What’s an ebook then? Like the ones they sell on Amazon?
Well, no. Some of you may own an ebook reader, on which you can download your favourite novels for when you go on holiday or…to bed. Marketing ebooks are different from these because they are much shorter, hopefully more informative, and are hardly ever about wizards.
eBooks are used as an alternative to things like white papers, often containing interactive elements, like pages you can turn with your mouse, embedded videos, and hyperlinks to further information. The ones we produce at Radix are normally between 8-12 pages long, are largely conversational in tone and full of lots of nice design elements. The idea is they are fun to read and less ‘academic’ than a lot of traditional long-form marketing materials.
What are they used for?
eBooks are most often used as top-of-funnel pieces to raise awareness of an issue or educate an audience. Many of the ones we write at Radix are also used to showcase the benefits of products or product ranges, collate customer success stories, or provide thought-leadership on emerging trends.
How should an ebook be written?
I’m glad you asked. The whole purpose of an ebook is to make complicated or large amounts of content easily digestible.
Here are our top 5 tips for doing just that:
1. Know your audience, and write specifically for them – a catch-all approach will catch no-one. Research their persona so you know what their job role is, what their needs are, and what part of the solution you’re promoting will appeal to them.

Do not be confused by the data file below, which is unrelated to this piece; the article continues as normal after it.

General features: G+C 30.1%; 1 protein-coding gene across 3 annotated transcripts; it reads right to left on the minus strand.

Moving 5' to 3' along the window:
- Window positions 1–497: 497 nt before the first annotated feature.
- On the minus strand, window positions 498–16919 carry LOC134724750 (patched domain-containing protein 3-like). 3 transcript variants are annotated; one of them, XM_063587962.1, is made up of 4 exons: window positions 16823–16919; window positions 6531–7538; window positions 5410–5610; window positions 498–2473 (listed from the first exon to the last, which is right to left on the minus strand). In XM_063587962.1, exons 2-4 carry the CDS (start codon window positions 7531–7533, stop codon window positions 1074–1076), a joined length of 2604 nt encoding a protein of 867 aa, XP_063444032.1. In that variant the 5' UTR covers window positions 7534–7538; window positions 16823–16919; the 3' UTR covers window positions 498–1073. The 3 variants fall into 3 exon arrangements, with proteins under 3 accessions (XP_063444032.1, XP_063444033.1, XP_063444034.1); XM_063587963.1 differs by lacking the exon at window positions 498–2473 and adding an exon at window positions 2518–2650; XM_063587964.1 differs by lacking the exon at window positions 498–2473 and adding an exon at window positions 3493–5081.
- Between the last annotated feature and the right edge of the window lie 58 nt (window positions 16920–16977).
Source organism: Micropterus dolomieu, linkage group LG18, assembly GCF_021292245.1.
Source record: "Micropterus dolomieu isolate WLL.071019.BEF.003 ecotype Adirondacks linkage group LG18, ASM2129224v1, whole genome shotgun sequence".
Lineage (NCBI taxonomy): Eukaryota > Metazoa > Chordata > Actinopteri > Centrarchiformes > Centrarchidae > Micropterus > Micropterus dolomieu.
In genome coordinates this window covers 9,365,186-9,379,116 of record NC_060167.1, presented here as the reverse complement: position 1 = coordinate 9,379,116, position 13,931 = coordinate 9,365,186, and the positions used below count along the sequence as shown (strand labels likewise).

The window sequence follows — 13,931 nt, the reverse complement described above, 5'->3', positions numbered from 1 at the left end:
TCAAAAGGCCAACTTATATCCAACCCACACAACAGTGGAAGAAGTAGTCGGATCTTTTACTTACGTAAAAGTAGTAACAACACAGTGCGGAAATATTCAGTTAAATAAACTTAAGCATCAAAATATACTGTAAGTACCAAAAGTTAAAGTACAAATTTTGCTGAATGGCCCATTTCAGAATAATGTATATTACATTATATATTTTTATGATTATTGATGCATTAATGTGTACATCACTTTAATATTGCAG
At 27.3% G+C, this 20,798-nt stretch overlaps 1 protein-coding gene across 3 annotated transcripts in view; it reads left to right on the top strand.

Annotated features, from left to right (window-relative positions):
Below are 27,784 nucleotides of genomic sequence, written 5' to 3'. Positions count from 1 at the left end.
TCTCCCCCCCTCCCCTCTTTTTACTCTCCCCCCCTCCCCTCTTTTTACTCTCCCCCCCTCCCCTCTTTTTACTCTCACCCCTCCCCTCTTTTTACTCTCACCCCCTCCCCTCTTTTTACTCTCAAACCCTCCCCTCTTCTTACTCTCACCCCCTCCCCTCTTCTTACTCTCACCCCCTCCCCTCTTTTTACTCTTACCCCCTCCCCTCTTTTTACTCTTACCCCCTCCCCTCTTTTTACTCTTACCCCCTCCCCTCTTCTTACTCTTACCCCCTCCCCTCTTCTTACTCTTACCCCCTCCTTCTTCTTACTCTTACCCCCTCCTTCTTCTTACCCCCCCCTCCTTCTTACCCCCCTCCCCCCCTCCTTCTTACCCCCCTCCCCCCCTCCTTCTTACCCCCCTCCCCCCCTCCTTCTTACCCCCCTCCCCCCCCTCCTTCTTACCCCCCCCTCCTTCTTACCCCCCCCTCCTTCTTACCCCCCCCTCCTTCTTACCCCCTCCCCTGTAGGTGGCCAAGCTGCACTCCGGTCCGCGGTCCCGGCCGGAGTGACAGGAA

2. Give your ebook a catchy title that highlights a problem your target audience has
And a subtitle that explains how your ebook will help them to solve it
3. Write it in everyday, conversational language – the sort your audience actually uses. (Sometimes it’s useful to find people who fit the persona on Twitter and see the kind of language they use in their tweets – not very scientific, but at least it helps to remind you that you’re writing for a fellow human being.)
4. Minimize the amount of content on each page.
Break up texts into small chunks.
Highlight key points with interesting facts, figures and “quotes”.
You can also break up text with videos and pictures.
5. Think about how much of your ebook actually needs to be written, and what elements could be conveyed by design or illustration instead. Include basic instructions to the designer to explain how the illustration, design, or layout of the finished piece needs to complement the copy.
Great. Are there any things to avoid when writing an ebook?
Yes: don’t plagiarise, libel, or use Comic Sans. Although do remember that you can’t be charged for libelling the dead. Henry VI taught me that during one of his horse-stealing, crop-ruining, drinking binges.
On a serious note, the purpose of an ebook is to educate and explain relatively dense amounts of information in a fun and succinct manner. For this reason it’s best not to make them too long as you’ll risk losing your audience’s attention. As an illustration, take this quote from a strangely anti-ebook blog post on the website TheMcMethod.com, which has used an unusual and convoluted bovine analogy to complain about a lack of brevity.
“Giving someone an ebook is like giving someone an entire cow to eat. Who the hell eats a cow? No one. A cow is too big to eat or digest. Imagine trying to eat a whole cow. Ugh.”
Is giving someone an ebook like giving someone a cow?
Well no, not actually. In fact, barely even metaphorically. I guess what we’re staying here is make your ebooks…easily digestible. It’s probably worth using your own judgement however, considering the above blog was trying to sell something that could
“See your business grow by at least 25% in the next 90 days.”
What was it trying to sell?
Probably 75% of a cow.
Do you have any good ebook examples?
We could show you some of the ebooks we’ve created, but our confidentiality agreements mean we would then have to kill you. Instead, why not look at these examples we’ve sourced from the web:
Content tips with a copy focus
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